The jobless rate in the United Kingdom has been rising.
All the while, the government is cutting back on the amount of help it's offering to the unemployed.
Elliott Wave International's Global Market Perspective says "deflationary imperatives" are at work in the U.K.
Let's start off with this Nov. 25 article excerpt from the BBC:
While many parts of the country went into lockdown to combat the spread of the virus, unemployment numbers have been rising sharply. How high could the unemployment rate go?
How many people are unemployed?
The most widely used measure is the unemployment rate. It counts how many people are able to work and want a job, but can't find one.
The most recent unemployment rate - for July to September - was 4.8%, according to the Office for National Statistics (ONS).
That is an increase of 0.7% over the previous three months, and meant that 1.62 million people were unemployed.
However, this number is always based on surveys taken in previous months and is not right up to date. Some of the data was gathered in July and August, when infection rates were falling, and large parts of the economy were reopening.
So this figure is likely to carry on rising in coming months.
How high could unemployment go?
Most economists expect unemployment to continue rising for the rest of the year.
UK unemployment is likely to reach 2.6 million in the middle of 2021, according to the government's economic watchdog, or 7.5% of the working age population. It's currently about 1.6 million.
This is echoed by the Bank of England, which forecasts that unemployment will most likely peak at about 7.7% in April to June of next year.
There was a high degree of uncertainty around that forecast, with a small chance that it could rise as high as 10%.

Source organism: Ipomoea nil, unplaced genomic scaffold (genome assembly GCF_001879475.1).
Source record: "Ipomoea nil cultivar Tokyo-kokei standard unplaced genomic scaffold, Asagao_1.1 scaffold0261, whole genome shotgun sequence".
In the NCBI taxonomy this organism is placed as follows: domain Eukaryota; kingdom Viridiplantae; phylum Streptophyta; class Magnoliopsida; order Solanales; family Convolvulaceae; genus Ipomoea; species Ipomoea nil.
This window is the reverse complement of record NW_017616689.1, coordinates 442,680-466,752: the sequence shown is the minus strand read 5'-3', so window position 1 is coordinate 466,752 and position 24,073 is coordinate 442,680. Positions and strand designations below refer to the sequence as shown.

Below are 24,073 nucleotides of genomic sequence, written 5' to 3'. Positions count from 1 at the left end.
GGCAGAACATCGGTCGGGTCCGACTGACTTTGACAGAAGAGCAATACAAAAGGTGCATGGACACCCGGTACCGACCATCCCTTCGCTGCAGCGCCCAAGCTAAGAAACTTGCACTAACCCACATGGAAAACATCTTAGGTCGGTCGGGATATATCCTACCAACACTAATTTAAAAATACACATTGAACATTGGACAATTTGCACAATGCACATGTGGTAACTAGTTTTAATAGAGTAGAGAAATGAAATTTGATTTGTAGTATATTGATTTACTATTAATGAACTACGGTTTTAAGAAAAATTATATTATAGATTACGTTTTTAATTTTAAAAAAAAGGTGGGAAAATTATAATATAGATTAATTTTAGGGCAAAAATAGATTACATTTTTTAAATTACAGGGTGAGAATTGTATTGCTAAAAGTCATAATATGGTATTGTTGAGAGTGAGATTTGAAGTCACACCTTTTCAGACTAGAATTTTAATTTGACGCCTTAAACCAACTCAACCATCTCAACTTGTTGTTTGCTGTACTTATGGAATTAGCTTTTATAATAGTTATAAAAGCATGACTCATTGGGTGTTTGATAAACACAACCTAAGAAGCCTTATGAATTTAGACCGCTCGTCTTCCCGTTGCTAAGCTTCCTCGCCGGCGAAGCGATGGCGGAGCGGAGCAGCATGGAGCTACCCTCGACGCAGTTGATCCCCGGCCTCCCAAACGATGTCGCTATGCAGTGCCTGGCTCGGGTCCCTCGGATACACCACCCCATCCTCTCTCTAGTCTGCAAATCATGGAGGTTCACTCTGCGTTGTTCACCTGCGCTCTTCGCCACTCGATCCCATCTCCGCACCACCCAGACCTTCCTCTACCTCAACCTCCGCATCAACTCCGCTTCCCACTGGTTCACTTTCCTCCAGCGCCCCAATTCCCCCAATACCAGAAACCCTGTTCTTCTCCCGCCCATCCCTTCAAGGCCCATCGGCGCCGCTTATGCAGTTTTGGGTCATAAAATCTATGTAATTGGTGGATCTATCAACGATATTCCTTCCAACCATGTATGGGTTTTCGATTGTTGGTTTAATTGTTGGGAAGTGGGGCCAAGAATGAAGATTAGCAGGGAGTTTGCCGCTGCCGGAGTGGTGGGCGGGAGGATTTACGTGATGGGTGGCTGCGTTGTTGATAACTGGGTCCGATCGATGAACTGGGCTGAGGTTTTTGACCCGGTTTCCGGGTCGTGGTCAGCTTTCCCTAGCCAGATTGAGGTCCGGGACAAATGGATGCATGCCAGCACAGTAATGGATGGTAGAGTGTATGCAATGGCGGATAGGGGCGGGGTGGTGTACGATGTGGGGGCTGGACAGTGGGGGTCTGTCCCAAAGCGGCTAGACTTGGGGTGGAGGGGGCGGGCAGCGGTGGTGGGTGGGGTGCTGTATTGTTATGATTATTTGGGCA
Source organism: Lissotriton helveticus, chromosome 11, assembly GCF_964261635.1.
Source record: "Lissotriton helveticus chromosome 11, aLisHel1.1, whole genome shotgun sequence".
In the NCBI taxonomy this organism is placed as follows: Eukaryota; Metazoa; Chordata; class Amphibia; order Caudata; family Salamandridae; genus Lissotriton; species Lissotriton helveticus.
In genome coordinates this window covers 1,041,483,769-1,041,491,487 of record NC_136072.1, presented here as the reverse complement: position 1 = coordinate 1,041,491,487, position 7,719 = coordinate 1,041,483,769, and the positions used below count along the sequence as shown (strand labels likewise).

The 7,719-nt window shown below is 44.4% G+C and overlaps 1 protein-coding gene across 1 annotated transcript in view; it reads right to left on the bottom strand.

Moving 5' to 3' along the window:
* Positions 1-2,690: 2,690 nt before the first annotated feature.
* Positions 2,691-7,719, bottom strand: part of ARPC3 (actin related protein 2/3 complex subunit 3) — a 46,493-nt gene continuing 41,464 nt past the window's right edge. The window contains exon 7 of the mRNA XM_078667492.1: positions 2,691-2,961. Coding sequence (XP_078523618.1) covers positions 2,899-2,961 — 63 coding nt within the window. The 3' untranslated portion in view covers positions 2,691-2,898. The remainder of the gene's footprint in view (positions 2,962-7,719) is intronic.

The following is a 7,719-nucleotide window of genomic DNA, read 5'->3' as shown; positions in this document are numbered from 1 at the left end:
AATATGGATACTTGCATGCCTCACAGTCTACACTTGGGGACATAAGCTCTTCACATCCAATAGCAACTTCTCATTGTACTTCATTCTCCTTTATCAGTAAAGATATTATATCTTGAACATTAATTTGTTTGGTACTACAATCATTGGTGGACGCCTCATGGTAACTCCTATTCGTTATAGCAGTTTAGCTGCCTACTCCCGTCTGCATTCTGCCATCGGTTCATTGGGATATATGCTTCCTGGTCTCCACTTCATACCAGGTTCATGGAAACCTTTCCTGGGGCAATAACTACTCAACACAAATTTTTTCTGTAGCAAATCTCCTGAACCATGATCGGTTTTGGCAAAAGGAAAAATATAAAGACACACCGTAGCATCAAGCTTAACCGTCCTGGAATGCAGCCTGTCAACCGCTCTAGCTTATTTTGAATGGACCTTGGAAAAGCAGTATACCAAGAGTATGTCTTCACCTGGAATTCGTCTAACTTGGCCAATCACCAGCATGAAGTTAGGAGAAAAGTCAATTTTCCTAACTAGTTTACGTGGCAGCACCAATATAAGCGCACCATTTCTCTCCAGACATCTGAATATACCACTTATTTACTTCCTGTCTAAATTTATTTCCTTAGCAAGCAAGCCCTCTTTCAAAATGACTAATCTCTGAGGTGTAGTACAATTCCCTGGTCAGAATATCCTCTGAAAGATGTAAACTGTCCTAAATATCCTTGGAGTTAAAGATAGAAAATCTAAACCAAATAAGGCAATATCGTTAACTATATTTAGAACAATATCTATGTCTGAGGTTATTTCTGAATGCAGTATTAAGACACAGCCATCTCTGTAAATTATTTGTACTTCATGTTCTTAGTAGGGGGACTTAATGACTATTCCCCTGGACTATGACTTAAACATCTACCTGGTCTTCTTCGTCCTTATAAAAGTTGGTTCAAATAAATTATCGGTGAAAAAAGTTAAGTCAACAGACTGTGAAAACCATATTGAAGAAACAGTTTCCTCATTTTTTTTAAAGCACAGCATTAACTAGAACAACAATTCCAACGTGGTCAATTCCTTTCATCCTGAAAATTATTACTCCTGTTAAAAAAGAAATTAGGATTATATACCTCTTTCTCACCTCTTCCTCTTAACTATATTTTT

Elliott Wave International's November Global Market Perspective, a monthly publication which provides forecasts for 50-plus markets worldwide, showed this chart and said:
According to the chart, monthly jobless claims show no sign of slowing down...
The pandemic has changed the economy in many fundamental ways, and business owners must adapt to the new realities. Yet, government stimulus actually incentivizes them to delay the process of making those necessary changes. On October 9, Chancellor of the Exchequer Rishi Sunak announced a new plan to pay two-thirds of furloughed workers' wages down from 100%. According to Bloomberg, the new plan is an attempt to "lower the cost of his old plan, which offered blanket aid for jobs." (10/09/20) The opposition party spokesperson shot back: "The fact the Chancellor is having to tear up his Winter Economic Plan before the autumn is out demonstrates the chaos and incompetence at the heart of government." We disagree, again. The plan actually demonstrates something far more important: that deflationary imperatives are now forcing his hand.